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3 of 3 people found the following review helpful
4.0 out of 5 stars Decent book, not Hoberman at his best but still, January 12, 2013
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This review is from: Film After Film: (Or, What Became of 21st Century Cinema?) (Kindle Edition)
I've admired most of what Hoberman has written on films for quite some time, and bought this book with big expectations.

I do not think that the thoughts Hoberman offers on the fate of 21st Century Cinema, with respect to its fate in the previous century, are among his best; I think Hoberman is better off when he focuses on a certain number of films, and writes as a film critic more than a film theorist, still, it was a pleasurable read for a film fan.
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1 of 1 people found the following review helpful
5.0 out of 5 stars A book to read and savor - as a great meal or a great film., December 9, 2013
I have the book, and to me, it's an excellent, deep and poetically insightful study of how movies have become digital, and thus, no longer of the camera's reality, but by digital manipulation made.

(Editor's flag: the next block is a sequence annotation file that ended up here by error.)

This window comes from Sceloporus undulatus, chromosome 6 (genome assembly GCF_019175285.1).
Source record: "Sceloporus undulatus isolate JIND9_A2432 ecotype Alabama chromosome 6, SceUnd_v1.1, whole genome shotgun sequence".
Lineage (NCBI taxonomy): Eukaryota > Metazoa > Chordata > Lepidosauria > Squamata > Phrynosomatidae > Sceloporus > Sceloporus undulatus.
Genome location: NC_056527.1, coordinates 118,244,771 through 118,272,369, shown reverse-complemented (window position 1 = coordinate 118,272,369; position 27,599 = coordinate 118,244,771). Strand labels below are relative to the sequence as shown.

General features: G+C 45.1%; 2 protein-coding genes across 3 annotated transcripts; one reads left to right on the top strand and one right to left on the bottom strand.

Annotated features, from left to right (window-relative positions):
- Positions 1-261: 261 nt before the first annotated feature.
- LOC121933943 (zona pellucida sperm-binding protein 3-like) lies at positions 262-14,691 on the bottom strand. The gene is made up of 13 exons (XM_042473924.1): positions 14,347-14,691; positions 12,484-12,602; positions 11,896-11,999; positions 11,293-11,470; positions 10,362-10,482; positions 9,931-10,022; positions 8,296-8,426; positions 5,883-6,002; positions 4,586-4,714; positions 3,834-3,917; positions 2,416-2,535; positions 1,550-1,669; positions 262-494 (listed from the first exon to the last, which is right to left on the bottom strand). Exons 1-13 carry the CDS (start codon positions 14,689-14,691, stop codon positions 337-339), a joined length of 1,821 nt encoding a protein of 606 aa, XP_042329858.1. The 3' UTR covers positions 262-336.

Several film sites review "Film After Film"... One of the best is:

[...]

(I hope linking to that review is allowed. avclub.com is a cool movie and book review site, and their review, by John Semley there, does a fine job of professionally discussing J. Hoberman's book.)

Like most of Hoberman's writing, this book is more poetic and deeply developed than say, Denby or Thomson, but that's because he's a historian, a professor of film, and a social scholar as well as a film reviewer. He recently co-wrote a catalog for the Whitney Museum of American Art with curator Jay Sanders, and has written on the Jewish theatre in New York CIty. So his writing is not breezy, although often is anecdotal and joyous, the way I find a favorite film book of mine, City of Nets: A Portrait of Hollywood in the 1940's by Otto Friedrich. Another book I highly recommend.